“It’s hard to get on a roll when you don’t have consistency in your rotation,” president of baseball operations Jed Hoyer said. “We’ve had a hard time doing that with injuries and things so far. So let’s hope this is the beginning of having some turns through the rotation and we can have some consistency.”
Stroman’s IL placement 11 days ago almost necessitated that Miley be activated from the IL, which he’d been on since the season started. Now that both have returned to the team, there’s optimism that the rotation’s recent performances will become more commonplace more stability in the group.
“I think you just build off of each other,” Hendricks said Wednesday. “It’s kind of that internal, friendly competition in a way, but you just want to push each other to do better. You see the other guys doing well, it kind of picks up your game, and you just learn. You learn from watching guys go out there and have success, how they’re doing it and how they’re going about it. I think just having everybody in this rotation coming back together — Stro coming back, now Wade back — it’s just going to hopefully create that consistency that we’re looking for.”
Now, consider what the rotation has done over the previous 10 games.
In that time, starters have put together three quality starts after having just three through the first 27 games. Those included:
- Hendricks’ aforementioned gem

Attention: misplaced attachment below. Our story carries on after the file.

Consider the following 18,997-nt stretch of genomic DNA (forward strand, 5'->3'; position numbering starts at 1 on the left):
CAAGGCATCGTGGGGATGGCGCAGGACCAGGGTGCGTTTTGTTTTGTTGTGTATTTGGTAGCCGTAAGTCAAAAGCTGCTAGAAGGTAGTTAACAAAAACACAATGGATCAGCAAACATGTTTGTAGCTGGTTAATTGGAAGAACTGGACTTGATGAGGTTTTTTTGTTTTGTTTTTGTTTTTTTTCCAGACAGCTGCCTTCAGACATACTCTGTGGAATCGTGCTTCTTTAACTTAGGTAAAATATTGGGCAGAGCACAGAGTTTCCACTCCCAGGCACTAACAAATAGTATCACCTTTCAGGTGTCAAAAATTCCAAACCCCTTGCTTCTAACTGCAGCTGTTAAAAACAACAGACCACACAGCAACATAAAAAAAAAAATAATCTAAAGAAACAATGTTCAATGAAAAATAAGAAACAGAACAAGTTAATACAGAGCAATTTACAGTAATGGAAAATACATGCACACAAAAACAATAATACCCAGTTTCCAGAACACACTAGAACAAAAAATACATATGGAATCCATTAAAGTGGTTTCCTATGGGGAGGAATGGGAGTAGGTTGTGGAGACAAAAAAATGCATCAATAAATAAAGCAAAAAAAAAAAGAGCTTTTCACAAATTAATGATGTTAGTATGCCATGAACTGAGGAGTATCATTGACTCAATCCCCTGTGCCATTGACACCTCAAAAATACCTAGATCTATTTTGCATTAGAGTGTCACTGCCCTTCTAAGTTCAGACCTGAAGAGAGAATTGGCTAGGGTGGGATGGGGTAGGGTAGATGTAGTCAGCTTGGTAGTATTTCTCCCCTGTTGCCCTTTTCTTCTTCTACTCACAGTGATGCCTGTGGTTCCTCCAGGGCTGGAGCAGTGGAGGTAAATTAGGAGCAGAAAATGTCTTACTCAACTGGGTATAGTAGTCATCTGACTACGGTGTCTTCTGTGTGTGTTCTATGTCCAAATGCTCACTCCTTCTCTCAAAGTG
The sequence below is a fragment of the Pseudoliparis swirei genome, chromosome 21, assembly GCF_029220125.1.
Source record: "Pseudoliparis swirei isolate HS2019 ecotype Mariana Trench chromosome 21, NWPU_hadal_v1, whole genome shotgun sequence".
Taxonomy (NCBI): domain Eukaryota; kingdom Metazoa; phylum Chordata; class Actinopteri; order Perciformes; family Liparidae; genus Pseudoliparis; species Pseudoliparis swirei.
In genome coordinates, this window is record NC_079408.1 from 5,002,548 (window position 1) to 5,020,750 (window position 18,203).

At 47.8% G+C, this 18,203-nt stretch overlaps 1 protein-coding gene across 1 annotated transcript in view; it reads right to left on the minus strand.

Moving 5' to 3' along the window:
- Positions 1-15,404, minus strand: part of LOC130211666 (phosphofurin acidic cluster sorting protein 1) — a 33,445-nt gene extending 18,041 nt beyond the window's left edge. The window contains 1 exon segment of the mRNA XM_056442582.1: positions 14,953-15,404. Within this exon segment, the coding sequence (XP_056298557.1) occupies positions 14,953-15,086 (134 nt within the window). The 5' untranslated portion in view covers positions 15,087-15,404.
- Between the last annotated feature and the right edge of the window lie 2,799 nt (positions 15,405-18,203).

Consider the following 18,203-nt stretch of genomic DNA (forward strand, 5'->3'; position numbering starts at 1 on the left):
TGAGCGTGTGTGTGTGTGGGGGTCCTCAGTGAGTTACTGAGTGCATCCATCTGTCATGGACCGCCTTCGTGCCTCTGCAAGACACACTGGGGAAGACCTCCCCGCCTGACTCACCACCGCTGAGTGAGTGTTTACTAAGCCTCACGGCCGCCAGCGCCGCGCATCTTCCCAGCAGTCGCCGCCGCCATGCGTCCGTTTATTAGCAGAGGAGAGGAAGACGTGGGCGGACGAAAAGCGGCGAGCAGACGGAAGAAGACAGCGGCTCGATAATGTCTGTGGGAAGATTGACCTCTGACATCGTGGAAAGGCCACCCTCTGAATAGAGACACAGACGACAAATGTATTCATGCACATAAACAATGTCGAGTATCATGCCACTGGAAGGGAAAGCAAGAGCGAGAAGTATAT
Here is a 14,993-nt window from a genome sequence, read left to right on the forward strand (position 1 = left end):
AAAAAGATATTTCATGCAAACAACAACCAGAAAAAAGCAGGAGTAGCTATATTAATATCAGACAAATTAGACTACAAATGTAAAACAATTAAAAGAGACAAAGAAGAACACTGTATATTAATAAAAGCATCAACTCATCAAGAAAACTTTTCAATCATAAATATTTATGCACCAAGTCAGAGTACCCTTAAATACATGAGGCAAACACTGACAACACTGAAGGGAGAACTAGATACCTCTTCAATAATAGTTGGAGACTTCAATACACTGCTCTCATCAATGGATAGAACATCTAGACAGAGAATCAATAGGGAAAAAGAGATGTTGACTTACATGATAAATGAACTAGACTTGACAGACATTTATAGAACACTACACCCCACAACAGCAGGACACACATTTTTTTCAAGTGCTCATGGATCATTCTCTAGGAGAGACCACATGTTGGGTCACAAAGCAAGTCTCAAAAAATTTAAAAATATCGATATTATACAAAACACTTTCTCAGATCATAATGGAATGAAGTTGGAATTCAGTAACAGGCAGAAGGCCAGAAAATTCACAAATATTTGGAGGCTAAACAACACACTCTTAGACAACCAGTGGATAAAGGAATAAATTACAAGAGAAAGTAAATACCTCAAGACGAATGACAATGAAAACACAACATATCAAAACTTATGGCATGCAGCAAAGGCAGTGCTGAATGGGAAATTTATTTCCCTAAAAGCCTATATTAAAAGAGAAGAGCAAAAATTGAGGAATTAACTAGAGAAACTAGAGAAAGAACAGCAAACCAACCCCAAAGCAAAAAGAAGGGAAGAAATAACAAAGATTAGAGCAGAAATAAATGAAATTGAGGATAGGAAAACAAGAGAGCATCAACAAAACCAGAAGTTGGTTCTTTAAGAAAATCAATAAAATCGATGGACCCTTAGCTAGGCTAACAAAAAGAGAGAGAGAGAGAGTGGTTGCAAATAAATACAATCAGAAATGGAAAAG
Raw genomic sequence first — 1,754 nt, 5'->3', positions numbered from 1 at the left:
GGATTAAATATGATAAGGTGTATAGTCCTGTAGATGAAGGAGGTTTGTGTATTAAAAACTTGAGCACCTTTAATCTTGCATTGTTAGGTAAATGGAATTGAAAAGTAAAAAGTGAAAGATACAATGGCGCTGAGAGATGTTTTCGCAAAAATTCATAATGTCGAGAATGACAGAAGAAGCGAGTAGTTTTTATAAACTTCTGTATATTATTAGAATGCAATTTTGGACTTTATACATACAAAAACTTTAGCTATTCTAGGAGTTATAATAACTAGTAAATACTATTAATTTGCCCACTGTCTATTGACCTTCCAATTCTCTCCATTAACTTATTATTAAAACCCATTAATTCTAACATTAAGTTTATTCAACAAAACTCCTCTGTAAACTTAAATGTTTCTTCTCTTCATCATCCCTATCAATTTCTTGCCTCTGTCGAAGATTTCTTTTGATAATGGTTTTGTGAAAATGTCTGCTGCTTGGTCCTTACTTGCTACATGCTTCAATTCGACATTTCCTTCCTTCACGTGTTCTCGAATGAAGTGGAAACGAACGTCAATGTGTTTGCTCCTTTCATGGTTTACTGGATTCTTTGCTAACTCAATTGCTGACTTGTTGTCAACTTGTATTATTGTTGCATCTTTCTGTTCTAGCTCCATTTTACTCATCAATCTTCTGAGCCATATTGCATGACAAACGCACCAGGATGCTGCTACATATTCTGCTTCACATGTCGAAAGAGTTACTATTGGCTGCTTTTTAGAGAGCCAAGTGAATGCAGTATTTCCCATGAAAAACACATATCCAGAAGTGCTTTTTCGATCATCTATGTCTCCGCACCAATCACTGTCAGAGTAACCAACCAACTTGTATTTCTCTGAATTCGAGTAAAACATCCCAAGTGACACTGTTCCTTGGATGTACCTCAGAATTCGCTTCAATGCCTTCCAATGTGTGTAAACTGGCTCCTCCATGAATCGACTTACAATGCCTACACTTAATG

- Steele’s career-high 10 strikeout performance on Sunday
- Miley’s seven shutout innings on Monday
Meanwhile, the seven starts that weren’t “quality” included:
- Stroman’s return from a long layoff on Thursday and Miley’s return from an even longer layoff on May 10
- Hendricks’ 5 2/3 innings of one-run ball on Saturday
- Smyly’s 4 1/3 innings of three-run ball on Wednesday and six innings of four-run ball on Friday
- Two starts from multi-inning bullpen weapon Keegan Thompson (the second of which saw him throw five shutout innings)
Really, if those are the “bad” outings from your starters, things could be going worse. They weren’t all gems, no, but they at least give off the impression that the Cubs’ rotation is starting to find its form. And that’s certainly a welcome sign for the entire team.
“I think we’re going go as far as our starting rotation goes,” Yan Gomes said. “I think that’s said with every team. I feel like now, you don’t want to give the excuse of the shortened spring training or anything, but you’re starting to see a lot of guys get in their rhythm and not fall apart as quickly as maybe we were. We’re just trying to figure things out. You’re starting to see guys get in their rhythms quicker during the games, and now we’re able to really go all out with our reports.”
Earlier in the week, manager David Ross was asked if what the starters have done over the past week-plus was sustainable.
Sure, they’d been performing better, but at least part of the recent success came in a softer part of the schedule following the 13-game gauntlet against the Braves, the Brewers, the White Sox and the Dodgers. Plus, 10 games is a very small sample size. Can these guys do it over the rest of the season?
“I definitely think that’s sustainable,” Ross said. “I think we’ve got a really good pitching staff as a whole. I don’t think we’re this dominant staff that everybody is going to look at, but the guys know how to pitch and how to compete. I think they’re going to give us a chance to win more nights than not.”
If this past 10-game stretch is any indication, it looks like they’re starting to get there.